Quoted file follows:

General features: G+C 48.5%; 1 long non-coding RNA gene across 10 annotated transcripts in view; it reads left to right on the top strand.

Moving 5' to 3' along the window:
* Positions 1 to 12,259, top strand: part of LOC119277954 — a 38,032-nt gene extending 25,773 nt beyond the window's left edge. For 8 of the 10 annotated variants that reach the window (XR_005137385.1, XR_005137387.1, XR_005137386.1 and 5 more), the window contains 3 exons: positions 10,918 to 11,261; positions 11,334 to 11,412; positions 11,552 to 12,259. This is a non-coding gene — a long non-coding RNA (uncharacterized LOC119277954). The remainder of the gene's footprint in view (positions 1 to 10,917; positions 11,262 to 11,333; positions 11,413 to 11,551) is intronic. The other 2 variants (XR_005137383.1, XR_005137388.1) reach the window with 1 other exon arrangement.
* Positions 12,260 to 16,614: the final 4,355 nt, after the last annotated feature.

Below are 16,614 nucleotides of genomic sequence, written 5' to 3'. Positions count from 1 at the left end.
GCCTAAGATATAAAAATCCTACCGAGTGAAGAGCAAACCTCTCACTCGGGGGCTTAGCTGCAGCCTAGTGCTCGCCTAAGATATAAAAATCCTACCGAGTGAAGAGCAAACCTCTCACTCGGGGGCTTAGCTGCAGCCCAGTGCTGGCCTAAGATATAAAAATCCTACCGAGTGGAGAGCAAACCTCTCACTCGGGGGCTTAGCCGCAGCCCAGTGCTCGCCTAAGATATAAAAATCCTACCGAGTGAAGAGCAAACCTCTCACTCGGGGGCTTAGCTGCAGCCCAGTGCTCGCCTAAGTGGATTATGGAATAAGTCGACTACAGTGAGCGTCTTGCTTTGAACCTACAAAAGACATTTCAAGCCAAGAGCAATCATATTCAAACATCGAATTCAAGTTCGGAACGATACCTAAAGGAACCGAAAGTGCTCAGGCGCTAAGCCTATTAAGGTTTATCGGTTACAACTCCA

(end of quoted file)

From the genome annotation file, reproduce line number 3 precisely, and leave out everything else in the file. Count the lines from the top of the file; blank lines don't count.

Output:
* Positions 1 to 12,259, top strand: part of LOC119277954 — a 38,032-nt gene extending 25,773 nt beyond the window's left edge. For 8 of the 10 annotated variants that reach the window (XR_005137385.1, XR_005137387.1, XR_005137386.1 and 5 more), the window contains 3 exons: positions 10,918 to 11,261; positions 11,334 to 11,412; positions 11,552 to 12,259. This is a non-coding gene — a long non-coding RNA (uncharacterized LOC119277954). The remainder of the gene's footprint in view (positions 1 to 10,917; positions 11,262 to 11,333; positions 11,413 to 11,551) is intronic. The other 2 variants (XR_005137383.1, XR_005137388.1) reach the window with 1 other exon arrangement.